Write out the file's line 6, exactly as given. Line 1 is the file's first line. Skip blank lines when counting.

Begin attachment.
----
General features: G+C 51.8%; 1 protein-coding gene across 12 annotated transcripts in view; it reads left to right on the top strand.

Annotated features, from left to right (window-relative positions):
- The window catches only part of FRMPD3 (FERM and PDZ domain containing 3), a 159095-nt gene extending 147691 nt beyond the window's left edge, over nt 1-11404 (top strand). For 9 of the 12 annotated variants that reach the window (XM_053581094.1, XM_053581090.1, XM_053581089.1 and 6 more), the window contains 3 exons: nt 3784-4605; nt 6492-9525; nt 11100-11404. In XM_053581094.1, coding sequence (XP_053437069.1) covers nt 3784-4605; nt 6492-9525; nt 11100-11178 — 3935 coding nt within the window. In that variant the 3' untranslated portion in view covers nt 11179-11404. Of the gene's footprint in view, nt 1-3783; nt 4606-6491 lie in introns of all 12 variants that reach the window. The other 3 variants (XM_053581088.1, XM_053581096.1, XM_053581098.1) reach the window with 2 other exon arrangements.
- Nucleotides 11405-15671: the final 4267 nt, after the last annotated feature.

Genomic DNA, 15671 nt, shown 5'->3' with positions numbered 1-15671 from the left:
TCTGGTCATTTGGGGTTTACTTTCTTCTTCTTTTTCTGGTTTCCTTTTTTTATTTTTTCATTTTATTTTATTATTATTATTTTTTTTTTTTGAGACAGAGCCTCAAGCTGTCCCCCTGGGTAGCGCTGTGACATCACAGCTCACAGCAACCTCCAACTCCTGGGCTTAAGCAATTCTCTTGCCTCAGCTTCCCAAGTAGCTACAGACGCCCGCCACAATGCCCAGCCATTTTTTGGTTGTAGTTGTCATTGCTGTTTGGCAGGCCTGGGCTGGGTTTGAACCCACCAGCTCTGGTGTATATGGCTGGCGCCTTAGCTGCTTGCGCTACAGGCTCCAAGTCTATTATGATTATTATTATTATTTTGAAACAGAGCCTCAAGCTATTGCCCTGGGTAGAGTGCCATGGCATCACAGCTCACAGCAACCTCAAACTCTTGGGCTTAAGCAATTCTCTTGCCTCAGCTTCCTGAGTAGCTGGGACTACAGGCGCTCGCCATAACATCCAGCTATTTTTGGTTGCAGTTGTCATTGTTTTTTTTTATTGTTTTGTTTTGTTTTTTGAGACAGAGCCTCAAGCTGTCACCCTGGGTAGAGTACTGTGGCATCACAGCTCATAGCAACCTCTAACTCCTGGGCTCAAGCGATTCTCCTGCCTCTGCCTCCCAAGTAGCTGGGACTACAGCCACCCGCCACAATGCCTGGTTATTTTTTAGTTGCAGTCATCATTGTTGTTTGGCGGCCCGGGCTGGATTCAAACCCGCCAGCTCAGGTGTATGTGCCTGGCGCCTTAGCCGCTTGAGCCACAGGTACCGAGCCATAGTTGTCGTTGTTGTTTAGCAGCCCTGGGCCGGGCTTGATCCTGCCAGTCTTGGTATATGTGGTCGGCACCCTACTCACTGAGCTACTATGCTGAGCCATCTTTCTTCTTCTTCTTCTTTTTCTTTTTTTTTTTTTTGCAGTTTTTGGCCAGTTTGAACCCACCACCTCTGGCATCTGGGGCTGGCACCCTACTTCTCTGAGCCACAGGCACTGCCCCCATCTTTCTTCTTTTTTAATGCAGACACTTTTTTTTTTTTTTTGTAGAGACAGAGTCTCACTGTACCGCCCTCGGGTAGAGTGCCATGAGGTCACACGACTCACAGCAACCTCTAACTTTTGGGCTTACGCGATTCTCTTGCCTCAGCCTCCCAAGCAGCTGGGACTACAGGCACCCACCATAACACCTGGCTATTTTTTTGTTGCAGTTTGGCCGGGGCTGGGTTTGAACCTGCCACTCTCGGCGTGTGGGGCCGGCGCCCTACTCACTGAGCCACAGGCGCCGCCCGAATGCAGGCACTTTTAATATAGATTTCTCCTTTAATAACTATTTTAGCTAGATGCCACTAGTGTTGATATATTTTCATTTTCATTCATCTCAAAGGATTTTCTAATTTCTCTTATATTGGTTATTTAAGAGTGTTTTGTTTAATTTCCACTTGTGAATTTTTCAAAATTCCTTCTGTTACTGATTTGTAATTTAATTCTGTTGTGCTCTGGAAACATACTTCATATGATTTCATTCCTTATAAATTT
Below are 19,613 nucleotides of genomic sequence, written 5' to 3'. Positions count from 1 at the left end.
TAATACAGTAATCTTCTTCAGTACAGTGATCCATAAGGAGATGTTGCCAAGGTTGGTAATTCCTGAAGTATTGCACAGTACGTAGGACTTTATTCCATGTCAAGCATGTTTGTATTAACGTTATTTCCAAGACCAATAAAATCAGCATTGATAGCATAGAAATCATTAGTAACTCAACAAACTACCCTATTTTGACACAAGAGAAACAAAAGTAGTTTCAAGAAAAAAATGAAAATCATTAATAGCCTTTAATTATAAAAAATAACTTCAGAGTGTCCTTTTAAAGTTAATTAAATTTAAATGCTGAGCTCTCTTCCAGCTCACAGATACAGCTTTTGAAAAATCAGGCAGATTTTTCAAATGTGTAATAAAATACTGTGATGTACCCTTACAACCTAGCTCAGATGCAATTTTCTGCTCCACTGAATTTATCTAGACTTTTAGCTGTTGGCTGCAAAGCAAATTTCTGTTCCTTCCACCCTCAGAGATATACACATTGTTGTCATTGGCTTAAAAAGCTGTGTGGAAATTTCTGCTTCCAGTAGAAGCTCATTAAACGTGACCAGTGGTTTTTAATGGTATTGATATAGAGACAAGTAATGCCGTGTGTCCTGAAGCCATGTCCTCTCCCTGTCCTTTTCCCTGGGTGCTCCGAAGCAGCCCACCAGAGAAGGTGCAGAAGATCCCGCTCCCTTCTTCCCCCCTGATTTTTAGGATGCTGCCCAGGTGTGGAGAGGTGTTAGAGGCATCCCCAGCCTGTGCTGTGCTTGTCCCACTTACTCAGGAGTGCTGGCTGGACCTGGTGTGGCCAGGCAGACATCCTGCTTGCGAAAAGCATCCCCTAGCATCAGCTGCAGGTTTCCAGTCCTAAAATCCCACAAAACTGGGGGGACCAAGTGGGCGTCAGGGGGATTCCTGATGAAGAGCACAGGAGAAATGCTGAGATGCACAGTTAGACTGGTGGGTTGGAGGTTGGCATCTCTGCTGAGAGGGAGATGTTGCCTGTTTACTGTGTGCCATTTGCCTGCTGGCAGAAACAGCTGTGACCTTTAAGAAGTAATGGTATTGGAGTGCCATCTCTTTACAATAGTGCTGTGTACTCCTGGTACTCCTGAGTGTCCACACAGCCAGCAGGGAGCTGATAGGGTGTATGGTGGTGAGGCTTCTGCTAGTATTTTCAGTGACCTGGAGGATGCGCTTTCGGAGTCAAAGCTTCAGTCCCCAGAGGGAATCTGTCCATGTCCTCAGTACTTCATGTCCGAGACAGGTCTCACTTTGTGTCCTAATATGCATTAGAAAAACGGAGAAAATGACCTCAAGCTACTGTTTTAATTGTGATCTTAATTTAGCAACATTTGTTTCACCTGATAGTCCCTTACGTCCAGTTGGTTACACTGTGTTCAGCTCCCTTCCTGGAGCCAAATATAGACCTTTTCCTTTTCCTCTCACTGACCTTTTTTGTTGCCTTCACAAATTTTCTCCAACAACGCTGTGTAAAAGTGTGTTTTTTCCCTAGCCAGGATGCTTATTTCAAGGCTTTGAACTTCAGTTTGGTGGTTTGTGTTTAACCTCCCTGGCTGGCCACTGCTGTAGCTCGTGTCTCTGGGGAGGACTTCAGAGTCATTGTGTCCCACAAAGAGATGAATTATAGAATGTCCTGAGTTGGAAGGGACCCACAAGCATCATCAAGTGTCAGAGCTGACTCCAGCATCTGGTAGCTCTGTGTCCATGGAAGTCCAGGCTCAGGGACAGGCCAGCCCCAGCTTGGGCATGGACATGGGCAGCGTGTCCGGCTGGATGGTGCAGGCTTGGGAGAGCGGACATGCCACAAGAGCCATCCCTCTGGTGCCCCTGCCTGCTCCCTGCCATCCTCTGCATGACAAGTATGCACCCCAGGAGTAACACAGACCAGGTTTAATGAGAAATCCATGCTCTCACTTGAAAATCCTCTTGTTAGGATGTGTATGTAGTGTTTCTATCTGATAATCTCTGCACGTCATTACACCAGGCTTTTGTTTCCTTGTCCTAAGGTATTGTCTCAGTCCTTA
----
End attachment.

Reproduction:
TCTGGTCATTTGGGGTTTACTTTCTTCTTCTTTTTCTGGTTTCCTTTTTTTATTTTTTCATTTTATTTTATTATTATTATTTTTTTTTTTTGAGACAGAGCCTCAAGCTGTCCCCCTGGGTAGCGCTGTGACATCACAGCTCACAGCAACCTCCAACTCCTGGGCTTAAGCAATTCTCTTGCCTCAGCTTCCCAAGTAGCTACAGACGCCCGCCACAATGCCCAGCCATTTTTTGGTTGTAGTTGTCATTGCTGTTTGGCAGGCCTGGGCTGGGTTTGAACCCACCAGCTCTGGTGTATATGGCTGGCGCCTTAGCTGCTTGCGCTACAGGCTCCAAGTCTATTATGATTATTATTATTATTTTGAAACAGAGCCTCAAGCTATTGCCCTGGGTAGAGTGCCATGGCATCACAGCTCACAGCAACCTCAAACTCTTGGGCTTAAGCAATTCTCTTGCCTCAGCTTCCTGAGTAGCTGGGACTACAGGCGCTCGCCATAACATCCAGCTATTTTTGGTTGCAGTTGTCATTGTTTTTTTTTATTGTTTTGTTTTGTTTTTTGAGACAGAGCCTCAAGCTGTCACCCTGGGTAGAGTACTGTGGCATCACAGCTCATAGCAACCTCTAACTCCTGGGCTCAAGCGATTCTCCTGCCTCTGCCTCCCAAGTAGCTGGGACTACAGCCACCCGCCACAATGCCTGGTTATTTTTTAGTTGCAGTCATCATTGTTGTTTGGCGGCCCGGGCTGGATTCAAACCCGCCAGCTCAGGTGTATGTGCCTGGCGCCTTAGCCGCTTGAGCCACAGGTACCGAGCCATAGTTGTCGTTGTTGTTTAGCAGCCCTGGGCCGGGCTTGATCCTGCCAGTCTTGGTATATGTGGTCGGCACCCTACTCACTGAGCTACTATGCTGAGCCATCTTTCTTCTTCTTCTTCTTTTTCTTTTTTTTTTTTTTGCAGTTTTTGGCCAGTTTGAACCCACCACCTCTGGCATCTGGGGCTGGCACCCTACTTCTCTGAGCCACAGGCACTGCCCCCATCTTTCTTCTTTTTTAATGCAGACACTTTTTTTTTTTTTTTGTAGAGACAGAGTCTCACTGTACCGCCCTCGGGTAGAGTGCCATGAGGTCACACGACTCACAGCAACCTCTAACTTTTGGGCTTACGCGATTCTCTTGCCTCAGCCTCCCAAGCAGCTGGGACTACAGGCACCCACCATAACACCTGGCTATTTTTTTGTTGCAGTTTGGCCGGGGCTGGGTTTGAACCTGCCACTCTCGGCGTGTGGGGCCGGCGCCCTACTCACTGAGCCACAGGCGCCGCCCGAATGCAGGCACTTTTAATATAGATTTCTCCTTTAATAACTATTTTAGCTAGATGCCACTAGTGTTGATATATTTTCATTTTCATTCATCTCAAAGGATTTTCTAATTTCTCTTATATTGGTTATTTAAGAGTGTTTTGTTTAATTTCCACTTGTGAATTTTTCAAAATTCCTTCTGTTACTGATTTGTAATTTAATTCTGTTGTGCTCTGGAAACATACTTCATATGATTTCATTCCTTATAAATTT